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How to make the most of your church websitecomment (0)

September 29, 2011

By Kristen Hiller

It’s no secret printed Yellow Pages are quickly becoming a thing of the past. In fact, an article published by Simba Information in April noted that the Yellow Pages market actually shrank by 25.2 percent over the last seven years and is only expected to stabilize in 2013 as the organization continues to adapt new digital forms.

The fact of the matter is whether we’re using laptops, desktops or mobile devices, our first stop for information is the Internet. So whether we’re trying to sell a product or offer the gospel, we need to be present where people are searching. As a web designer for ministries and nonprofit organizations, I’ve come up with four simple tips for church websites.

1. Provide relevant content. While your location and service times are critical and should be prominent on your site, don’t shy away from offering more.

• Consider welcoming guests with a video message from your pastor. A personalized welcome message gives visitors a feel for your church, provides them with information about your ministry and lets them know you care enough to address them directly. You also can cut back on costs and expand your networks by hosting your video with YouTube or Vimeo. These sites have not only perfected the art of streaming video on the web but they also offer exposure to millions of viewers who may not typically visit your site. They also provide a simple embed code to seamlessly integrate your published videos into your own web pages.

• Offer your messages online. Maybe a volunteer in your church missed the worship service because he or she was serving in another capacity on a given Sunday. Maybe a visitor wants to hear more. Whatever the reason, people look for your sermons. So take advantage of the opportunity you have to make them immediately available.  
• Provide profiles of the missionaries your church supports. Your website is a great place to connect churchgoers to the international and local missionaries you support. Provide your members with an opportunity to connect with these missionaries directly by providing contact and bio information, as well as links to missionary blogs.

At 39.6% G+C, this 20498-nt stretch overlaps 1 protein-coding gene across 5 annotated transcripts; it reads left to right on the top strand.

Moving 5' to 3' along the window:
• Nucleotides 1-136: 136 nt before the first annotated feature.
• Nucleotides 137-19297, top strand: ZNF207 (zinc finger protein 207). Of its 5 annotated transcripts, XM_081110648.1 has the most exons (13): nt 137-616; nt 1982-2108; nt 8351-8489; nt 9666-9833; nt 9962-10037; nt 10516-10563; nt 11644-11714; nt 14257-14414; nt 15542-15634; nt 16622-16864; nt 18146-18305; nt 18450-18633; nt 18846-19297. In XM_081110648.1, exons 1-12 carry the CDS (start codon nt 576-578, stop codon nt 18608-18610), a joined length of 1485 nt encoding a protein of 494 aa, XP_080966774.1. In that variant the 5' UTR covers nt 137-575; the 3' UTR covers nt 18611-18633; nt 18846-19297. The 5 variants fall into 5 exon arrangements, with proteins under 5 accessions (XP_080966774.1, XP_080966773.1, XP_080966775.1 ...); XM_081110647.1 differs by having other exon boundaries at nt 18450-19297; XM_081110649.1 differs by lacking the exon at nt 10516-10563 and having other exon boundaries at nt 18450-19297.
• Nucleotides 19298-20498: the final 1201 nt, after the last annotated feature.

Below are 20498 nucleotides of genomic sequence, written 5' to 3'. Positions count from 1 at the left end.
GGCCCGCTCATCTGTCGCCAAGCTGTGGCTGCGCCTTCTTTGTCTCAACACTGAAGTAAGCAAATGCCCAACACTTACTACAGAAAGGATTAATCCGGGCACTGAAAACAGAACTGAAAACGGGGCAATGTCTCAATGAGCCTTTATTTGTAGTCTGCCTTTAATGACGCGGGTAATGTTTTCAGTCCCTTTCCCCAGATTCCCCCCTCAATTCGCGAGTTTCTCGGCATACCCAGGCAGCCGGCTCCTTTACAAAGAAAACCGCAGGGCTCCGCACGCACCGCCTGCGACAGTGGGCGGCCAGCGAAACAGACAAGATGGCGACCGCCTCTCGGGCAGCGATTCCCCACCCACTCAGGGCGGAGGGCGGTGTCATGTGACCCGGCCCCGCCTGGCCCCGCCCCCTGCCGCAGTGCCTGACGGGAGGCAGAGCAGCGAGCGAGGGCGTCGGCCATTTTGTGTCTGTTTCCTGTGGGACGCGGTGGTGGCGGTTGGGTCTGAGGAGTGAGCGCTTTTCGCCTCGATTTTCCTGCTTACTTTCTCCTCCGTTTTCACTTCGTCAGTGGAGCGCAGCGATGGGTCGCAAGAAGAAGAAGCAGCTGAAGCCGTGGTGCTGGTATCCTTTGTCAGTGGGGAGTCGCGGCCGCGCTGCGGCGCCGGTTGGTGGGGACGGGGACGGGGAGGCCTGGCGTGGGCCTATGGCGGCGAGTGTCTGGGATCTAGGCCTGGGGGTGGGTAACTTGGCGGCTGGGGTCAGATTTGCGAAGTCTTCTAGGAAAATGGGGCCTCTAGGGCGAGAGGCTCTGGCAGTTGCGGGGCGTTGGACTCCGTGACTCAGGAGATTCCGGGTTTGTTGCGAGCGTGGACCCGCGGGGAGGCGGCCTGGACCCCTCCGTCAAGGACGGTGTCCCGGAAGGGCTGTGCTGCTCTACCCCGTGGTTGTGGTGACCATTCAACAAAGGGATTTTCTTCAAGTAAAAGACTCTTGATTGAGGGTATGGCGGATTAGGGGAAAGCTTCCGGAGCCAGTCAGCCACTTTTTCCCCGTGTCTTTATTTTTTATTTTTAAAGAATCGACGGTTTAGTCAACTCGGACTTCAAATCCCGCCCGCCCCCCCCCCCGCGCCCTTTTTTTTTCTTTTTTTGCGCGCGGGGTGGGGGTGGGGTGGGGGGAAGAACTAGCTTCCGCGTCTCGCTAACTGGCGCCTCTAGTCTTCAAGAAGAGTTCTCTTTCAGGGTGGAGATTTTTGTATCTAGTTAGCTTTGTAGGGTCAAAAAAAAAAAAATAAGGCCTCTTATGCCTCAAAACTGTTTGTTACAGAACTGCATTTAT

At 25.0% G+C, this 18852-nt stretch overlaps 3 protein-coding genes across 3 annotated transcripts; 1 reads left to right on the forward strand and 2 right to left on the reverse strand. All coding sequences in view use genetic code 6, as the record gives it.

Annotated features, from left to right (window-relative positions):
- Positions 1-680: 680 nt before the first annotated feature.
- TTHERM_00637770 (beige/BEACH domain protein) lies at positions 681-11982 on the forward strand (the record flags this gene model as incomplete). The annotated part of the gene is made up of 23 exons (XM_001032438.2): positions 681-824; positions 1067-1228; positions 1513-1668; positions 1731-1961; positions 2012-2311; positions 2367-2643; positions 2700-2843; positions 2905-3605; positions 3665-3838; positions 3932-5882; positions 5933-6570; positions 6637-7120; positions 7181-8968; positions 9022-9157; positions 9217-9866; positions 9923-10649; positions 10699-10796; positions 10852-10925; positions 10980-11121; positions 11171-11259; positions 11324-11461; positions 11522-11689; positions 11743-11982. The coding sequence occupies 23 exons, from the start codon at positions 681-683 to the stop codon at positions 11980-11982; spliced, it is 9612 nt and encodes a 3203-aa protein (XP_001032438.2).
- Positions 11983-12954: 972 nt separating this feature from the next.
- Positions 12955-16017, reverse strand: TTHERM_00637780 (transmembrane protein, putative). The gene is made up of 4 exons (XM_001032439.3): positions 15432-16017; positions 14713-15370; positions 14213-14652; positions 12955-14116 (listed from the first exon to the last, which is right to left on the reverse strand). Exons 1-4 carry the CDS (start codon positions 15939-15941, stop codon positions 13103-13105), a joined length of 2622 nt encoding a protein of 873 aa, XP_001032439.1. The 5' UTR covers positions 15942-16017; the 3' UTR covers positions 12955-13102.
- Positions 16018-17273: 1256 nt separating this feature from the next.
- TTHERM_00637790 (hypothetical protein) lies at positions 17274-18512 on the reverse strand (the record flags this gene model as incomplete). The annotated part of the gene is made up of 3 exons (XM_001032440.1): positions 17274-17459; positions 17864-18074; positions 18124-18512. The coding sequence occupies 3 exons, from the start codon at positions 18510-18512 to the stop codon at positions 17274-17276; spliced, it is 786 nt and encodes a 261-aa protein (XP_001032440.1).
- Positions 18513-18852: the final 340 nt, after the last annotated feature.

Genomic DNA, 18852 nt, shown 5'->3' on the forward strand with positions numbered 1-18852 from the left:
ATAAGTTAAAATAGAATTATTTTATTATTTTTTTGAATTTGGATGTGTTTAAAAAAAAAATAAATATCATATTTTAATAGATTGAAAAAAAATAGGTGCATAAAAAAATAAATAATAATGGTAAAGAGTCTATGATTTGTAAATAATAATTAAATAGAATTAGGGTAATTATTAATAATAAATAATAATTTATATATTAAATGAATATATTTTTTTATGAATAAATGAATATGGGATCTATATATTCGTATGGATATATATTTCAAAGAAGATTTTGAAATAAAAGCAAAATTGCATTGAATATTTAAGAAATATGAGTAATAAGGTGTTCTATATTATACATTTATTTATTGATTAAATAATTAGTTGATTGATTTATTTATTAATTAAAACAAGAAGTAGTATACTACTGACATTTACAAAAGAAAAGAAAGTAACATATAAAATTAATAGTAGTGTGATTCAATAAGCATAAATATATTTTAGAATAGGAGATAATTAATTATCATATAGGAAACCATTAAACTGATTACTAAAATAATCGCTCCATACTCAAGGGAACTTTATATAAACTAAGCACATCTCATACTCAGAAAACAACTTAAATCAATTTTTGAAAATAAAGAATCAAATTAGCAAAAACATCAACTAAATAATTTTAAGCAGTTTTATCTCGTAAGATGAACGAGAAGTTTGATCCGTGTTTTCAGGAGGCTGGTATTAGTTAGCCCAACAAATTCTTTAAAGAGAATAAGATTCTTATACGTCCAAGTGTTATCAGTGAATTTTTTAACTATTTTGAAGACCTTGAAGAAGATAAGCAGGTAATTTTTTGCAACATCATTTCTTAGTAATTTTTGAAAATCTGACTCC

2. Keep it simple. In 2000, Steve Krug came out with an interesting read called “Don’t Make Me Think!” The book is based on the premise that it is not the end user’s responsibility to figure out how to navigate your website. Rather it’s the designer’s responsibility to make the site so intuitive that the user shouldn’t have to think to find the information he or she is looking for. More than a decade later, this concept is just as valuable as ever before. If site visitors have to spend time searching for your service times, then you may lose them before they ever reach the church doors. Make sure the most important information is front and center and your navigation is clean and intuitive.

3. Keep it current. Are you using an events calendar? Not only could this information boost attendance at events and cut down your administrative staff’s time fielding calls but an up-to-date events calendar also shows visitors your church is alive and active.

If your calendar has not been updated in a few months, then I would recommend removing it from your site altogether. If you leave your site unattended and fail to provide guests with pertinent information, then they’ll begin to wonder if the church simply does not have any new events or, worse, why it is not making use of a valuable resource. Furthermore leaving your site static for long periods of time will ultimately hurt your rankings in search engines.

4. Be sociable. By incorporating social networking components on your site, you allow church members to participate in the conversation and encourage one another. Setting up a church Facebook page is also a great way to reach those who don’t regularly attend. With more than 750 million active users on Facebook alone, your presence on this network gives you an opportunity to rub shoulders with those who may never attend your church as a result of the “likes” and status updates of those who do.

EDITOR’S NOTE — Kristen Hiller is a web designer at ServanTek Inc. in Wappingers Falls, N.Y. ServanTek aims to empower ministries and nonprofit organizations through the effective use of technology. For more information, visit www.servantek.org.

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